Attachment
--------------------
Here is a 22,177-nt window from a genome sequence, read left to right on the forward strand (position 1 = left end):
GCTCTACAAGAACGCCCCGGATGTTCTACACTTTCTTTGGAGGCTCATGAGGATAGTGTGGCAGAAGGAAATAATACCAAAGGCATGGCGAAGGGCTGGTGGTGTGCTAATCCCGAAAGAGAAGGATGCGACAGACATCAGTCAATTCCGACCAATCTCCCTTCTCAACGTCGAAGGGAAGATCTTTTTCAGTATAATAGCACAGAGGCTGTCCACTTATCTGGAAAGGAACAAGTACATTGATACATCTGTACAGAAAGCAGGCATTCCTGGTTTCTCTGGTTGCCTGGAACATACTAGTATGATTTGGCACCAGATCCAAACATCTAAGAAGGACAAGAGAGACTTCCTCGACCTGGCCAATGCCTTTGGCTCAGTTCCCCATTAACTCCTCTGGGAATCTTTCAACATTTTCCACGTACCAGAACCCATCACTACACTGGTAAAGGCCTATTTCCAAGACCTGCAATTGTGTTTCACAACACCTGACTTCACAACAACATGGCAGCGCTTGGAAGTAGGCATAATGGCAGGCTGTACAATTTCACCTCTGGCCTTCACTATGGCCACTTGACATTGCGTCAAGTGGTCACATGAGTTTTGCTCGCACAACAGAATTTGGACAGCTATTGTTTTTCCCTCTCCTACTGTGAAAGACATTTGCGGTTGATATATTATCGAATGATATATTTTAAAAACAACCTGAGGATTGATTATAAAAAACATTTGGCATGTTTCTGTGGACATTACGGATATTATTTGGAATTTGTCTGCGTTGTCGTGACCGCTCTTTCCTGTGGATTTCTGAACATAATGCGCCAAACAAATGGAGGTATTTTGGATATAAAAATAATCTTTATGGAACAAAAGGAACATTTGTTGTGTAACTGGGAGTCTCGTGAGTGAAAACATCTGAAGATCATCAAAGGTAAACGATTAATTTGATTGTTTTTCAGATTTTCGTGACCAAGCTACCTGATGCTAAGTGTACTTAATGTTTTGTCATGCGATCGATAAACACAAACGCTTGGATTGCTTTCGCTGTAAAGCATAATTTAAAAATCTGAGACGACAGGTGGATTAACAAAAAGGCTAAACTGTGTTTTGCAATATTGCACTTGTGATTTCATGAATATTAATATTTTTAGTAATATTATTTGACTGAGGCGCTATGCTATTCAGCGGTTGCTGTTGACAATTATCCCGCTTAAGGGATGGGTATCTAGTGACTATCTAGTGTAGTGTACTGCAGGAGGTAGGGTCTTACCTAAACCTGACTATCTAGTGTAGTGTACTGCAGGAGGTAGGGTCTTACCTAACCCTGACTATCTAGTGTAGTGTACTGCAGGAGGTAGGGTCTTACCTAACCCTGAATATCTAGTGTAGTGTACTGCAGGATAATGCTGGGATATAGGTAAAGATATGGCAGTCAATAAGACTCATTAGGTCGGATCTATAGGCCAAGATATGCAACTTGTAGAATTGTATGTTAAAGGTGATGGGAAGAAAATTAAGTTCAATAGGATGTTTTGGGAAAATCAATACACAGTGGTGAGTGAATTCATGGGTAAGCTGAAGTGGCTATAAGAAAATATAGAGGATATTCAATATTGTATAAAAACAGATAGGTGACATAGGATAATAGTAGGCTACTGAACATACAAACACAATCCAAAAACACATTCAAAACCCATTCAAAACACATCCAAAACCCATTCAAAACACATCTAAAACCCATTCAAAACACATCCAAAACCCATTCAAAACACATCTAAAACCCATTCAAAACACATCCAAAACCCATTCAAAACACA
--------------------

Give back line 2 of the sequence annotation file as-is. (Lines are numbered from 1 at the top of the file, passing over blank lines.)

GCTCTACAAGAACGCCCCGGATGTTCTACACTTTCTTTGGAGGCTCATGAGGATAGTGTGGCAGAAGGAAATAATACCAAAGGCATGGCGAAGGGCTGGTGGTGTGCTAATCCCGAAAGAGAAGGATGCGACAGACATCAGTCAATTCCGACCAATCTCCCTTCTCAACGTCGAAGGGAAGATCTTTTTCAGTATAATAGCACAGAGGCTGTCCACTTATCTGGAAAGGAACAAGTACATTGATACATCTGTACAGAAAGCAGGCATTCCTGGTTTCTCTGGTTGCCTGGAACATACTAGTATGATTTGGCACCAGATCCAAACATCTAAGAAGGACAAGAGAGACTTCCTCGACCTGGCCAATGCCTTTGGCTCAGTTCCCCATTAACTCCTCTGGGAATCTTTCAACATTTTCCACGTACCAGAACCCATCACTACACTGGTAAAGGCCTATTTCCAAGACCTGCAATTGTGTTTCACAACACCTGACTTCACAACAACATGGCAGCGCTTGGAAGTAGGCATAATGGCAGGCTGTACAATTTCACCTCTGGCCTTCACTATGGCCACTTGACATTGCGTCAAGTGGTCACATGAGTTTTGCTCGCACAACAGAATTTGGACAGCTATTGTTTTTCCCTCTCCTACTGTGAAAGACATTTGCGGTTGATATATTATCGAATGATATATTTTAAAAACAACCTGAGGATTGATTATAAAAAACATTTGGCATGTTTCTGTGGACATTACGGATATTATTTGGAATTTGTCTGCGTTGTCGTGACCGCTCTTTCCTGTGGATTTCTGAACATAATGCGCCAAACAAATGGAGGTATTTTGGATATAAAAATAATCTTTATGGAACAAAAGGAACATTTGTTGTGTAACTGGGAGTCTCGTGAGTGAAAACATCTGAAGATCATCAAAGGTAAACGATTAATTTGATTGTTTTTCAGATTTTCGTGACCAAGCTACCTGATGCTAAGTGTACTTAATGTTTTGTCATGCGATCGATAAACACAAACGCTTGGATTGCTTTCGCTGTAAAGCATAATTTAAAAATCTGAGACGACAGGTGGATTAACAAAAAGGCTAAACTGTGTTTTGCAATATTGCACTTGTGATTTCATGAATATTAATATTTTTAGTAATATTATTTGACTGAGGCGCTATGCTATTCAGCGGTTGCTGTTGACAATTATCCCGCTTAAGGGATGGGTATCTAGTGACTATCTAGTGTAGTGTACTGCAGGAGGTAGGGTCTTACCTAAACCTGACTATCTAGTGTAGTGTACTGCAGGAGGTAGGGTCTTACCTAACCCTGACTATCTAGTGTAGTGTACTGCAGGAGGTAGGGTCTTACCTAACCCTGAATATCTAGTGTAGTGTACTGCAGGATAATGCTGGGATATAGGTAAAGATATGGCAGTCAATAAGACTCATTAGGTCGGATCTATAGGCCAAGATATGCAACTTGTAGAATTGTATGTTAAAGGTGATGGGAAGAAAATTAAGTTCAATAGGATGTTTTGGGAAAATCAATACACAGTGGTGAGTGAATTCATGGGTAAGCTGAAGTGGCTATAAGAAAATATAGAGGATATTCAATATTGTATAAAAACAGATAGGTGACATAGGATAATAGTAGGCTACTGAACATACAAACACAATCCAAAAACACATTCAAAACCCATTCAAAACACATCCAAAACCCATTCAAAACACATCTAAAACCCATTCAAAACACATCCAAAACCCATTCAAAACACATCTAAAACCCATTCAAAACACATCCAAAACCCATTCAAAACACA